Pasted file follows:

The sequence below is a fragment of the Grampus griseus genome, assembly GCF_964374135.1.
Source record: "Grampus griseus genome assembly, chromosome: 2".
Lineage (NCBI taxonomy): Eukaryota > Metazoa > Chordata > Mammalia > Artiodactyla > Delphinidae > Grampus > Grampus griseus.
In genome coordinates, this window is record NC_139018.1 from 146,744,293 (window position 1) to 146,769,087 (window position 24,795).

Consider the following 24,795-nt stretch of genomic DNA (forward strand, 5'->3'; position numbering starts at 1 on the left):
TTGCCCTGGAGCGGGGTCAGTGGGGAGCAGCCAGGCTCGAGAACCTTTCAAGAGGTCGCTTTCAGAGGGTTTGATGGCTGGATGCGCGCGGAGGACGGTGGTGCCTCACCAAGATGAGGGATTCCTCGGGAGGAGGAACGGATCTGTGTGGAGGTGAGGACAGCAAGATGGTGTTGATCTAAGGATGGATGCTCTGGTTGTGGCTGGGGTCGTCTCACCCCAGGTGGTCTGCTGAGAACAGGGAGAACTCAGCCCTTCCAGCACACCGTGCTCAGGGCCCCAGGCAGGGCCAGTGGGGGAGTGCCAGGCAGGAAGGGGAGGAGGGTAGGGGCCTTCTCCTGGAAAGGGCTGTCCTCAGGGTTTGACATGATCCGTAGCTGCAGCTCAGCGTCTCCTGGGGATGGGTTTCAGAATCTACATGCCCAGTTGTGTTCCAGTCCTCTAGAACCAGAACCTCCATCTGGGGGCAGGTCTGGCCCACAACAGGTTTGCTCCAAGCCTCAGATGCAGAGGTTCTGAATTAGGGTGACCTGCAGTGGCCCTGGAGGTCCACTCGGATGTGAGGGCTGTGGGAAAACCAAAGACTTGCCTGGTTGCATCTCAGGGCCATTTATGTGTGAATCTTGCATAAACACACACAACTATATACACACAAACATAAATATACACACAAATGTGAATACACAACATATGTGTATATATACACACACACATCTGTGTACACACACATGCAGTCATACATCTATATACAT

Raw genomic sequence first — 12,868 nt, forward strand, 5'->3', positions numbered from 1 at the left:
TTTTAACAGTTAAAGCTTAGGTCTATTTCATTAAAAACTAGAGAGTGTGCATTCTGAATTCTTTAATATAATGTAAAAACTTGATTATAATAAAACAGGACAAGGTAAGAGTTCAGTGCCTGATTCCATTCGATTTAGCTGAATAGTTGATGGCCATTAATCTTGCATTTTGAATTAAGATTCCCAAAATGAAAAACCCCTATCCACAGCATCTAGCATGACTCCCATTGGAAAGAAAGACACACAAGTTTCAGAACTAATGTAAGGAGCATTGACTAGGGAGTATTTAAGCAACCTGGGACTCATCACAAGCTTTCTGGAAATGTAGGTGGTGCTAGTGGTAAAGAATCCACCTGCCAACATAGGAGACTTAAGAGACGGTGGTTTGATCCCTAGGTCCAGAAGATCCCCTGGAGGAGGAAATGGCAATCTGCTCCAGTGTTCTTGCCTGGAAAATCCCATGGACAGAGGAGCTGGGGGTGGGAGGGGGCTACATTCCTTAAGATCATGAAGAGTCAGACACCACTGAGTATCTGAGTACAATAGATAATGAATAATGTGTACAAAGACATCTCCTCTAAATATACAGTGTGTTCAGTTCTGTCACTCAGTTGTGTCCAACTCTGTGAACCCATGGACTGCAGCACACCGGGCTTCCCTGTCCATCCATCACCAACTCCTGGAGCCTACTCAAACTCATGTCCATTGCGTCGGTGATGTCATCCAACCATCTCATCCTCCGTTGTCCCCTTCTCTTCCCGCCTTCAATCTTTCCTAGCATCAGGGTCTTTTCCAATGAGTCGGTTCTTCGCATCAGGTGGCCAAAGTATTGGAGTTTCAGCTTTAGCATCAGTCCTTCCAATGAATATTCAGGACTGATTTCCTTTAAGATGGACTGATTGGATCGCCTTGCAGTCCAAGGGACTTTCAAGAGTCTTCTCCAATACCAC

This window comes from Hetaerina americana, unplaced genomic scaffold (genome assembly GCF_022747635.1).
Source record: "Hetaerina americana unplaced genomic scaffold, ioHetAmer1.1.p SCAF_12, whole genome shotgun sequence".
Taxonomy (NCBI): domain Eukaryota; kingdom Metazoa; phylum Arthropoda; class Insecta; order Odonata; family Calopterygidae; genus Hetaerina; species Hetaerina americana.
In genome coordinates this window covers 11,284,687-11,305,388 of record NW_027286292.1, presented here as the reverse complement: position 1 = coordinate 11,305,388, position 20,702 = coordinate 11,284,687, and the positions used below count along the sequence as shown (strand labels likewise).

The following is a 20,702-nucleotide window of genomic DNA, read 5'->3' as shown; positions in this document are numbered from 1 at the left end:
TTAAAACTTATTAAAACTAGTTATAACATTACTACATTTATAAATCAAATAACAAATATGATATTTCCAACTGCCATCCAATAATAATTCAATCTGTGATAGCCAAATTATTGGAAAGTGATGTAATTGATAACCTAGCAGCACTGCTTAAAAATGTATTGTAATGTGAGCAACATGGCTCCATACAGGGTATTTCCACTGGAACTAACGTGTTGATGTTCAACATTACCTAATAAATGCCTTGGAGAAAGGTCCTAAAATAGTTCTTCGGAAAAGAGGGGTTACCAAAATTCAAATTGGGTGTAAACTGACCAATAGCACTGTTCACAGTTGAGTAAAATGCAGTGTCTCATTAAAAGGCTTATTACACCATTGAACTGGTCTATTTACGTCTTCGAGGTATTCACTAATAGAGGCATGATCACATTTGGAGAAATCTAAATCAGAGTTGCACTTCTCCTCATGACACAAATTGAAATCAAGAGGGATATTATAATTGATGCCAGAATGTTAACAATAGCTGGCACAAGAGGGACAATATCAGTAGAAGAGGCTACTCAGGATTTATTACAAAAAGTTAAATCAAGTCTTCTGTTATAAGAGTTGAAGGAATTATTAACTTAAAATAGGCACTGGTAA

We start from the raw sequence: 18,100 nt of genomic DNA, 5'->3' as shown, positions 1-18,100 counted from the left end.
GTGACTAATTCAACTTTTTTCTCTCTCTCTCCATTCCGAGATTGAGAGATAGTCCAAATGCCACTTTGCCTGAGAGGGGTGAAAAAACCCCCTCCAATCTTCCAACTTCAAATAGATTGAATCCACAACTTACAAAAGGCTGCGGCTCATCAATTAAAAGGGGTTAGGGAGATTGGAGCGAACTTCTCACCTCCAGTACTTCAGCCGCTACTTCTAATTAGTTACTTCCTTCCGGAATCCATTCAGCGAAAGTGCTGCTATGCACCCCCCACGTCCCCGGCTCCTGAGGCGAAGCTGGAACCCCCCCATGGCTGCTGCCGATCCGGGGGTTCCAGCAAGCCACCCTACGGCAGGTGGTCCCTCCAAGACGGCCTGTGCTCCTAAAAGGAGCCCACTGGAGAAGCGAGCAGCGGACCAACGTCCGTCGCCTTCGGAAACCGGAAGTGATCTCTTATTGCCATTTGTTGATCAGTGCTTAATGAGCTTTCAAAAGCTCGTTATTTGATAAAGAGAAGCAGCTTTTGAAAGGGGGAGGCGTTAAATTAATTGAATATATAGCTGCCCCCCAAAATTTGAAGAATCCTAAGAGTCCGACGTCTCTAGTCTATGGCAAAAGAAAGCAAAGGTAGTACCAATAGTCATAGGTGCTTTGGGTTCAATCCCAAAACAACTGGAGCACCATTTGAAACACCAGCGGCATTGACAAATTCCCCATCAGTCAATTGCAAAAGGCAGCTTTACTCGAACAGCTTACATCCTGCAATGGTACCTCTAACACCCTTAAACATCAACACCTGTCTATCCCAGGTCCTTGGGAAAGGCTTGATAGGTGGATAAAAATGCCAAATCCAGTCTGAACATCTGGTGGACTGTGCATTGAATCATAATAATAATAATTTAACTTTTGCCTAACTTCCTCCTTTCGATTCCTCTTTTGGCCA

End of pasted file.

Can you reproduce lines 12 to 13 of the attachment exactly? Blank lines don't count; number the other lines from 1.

In genome coordinates this window covers 11,284,687-11,305,388 of record NW_027286292.1, presented here as the reverse complement: position 1 = coordinate 11,305,388, position 20,702 = coordinate 11,284,687, and the positions used below count along the sequence as shown (strand labels likewise).

The following is a 20,702-nucleotide window of genomic DNA, read 5'->3' as shown; positions in this document are numbered from 1 at the left end: